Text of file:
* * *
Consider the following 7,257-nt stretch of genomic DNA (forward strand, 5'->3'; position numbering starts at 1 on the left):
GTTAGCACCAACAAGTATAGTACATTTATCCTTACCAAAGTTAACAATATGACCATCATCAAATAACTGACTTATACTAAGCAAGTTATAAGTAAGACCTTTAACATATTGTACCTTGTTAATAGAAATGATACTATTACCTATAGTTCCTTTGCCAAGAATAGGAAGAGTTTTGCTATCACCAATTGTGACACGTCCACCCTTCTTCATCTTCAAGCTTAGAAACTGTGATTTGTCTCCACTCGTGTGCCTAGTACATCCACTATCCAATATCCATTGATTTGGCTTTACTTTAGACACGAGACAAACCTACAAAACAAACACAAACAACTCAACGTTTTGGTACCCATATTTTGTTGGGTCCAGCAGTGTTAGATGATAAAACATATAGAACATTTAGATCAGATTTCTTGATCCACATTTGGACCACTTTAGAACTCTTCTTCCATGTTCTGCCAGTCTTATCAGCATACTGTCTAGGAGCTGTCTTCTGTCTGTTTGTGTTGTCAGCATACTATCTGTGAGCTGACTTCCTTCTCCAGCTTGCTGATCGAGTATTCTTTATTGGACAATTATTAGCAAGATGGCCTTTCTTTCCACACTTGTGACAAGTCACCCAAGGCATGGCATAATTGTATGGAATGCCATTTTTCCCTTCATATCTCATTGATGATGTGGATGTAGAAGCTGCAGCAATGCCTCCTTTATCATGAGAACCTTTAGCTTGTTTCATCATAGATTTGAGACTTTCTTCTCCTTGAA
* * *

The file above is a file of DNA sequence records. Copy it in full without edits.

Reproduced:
Consider the following 7,257-nt stretch of genomic DNA (forward strand, 5'->3'; position numbering starts at 1 on the left):
GTTAGCACCAACAAGTATAGTACATTTATCCTTACCAAAGTTAACAATATGACCATCATCAAATAACTGACTTATACTAAGCAAGTTATAAGTAAGACCTTTAACATATTGTACCTTGTTAATAGAAATGATACTATTACCTATAGTTCCTTTGCCAAGAATAGGAAGAGTTTTGCTATCACCAATTGTGACACGTCCACCCTTCTTCATCTTCAAGCTTAGAAACTGTGATTTGTCTCCACTCGTGTGCCTAGTACATCCACTATCCAATATCCATTGATTTGGCTTTACTTTAGACACGAGACAAACCTACAAAACAAACACAAACAACTCAACGTTTTGGTACCCATATTTTGTTGGGTCCAGCAGTGTTAGATGATAAAACATATAGAACATTTAGATCAGATTTCTTGATCCACATTTGGACCACTTTAGAACTCTTCTTCCATGTTCTGCCAGTCTTATCAGCATACTGTCTAGGAGCTGTCTTCTGTCTGTTTGTGTTGTCAGCATACTATCTGTGAGCTGACTTCCTTCTCCAGCTTGCTGATCGAGTATTCTTTATTGGACAATTATTAGCAAGATGGCCTTTCTTTCCACACTTGTGACAAGTCACCCAAGGCATGGCATAATTGTATGGAATGCCATTTTTCCCTTCATATCTCATTGATGATGTGGATGTAGAAGCTGCAGCAATGCCTCCTTTATCATGAGAACCTTTAGCTTGTTTCATCATAGATTTGAGACTTTCTTCTCCTTGAA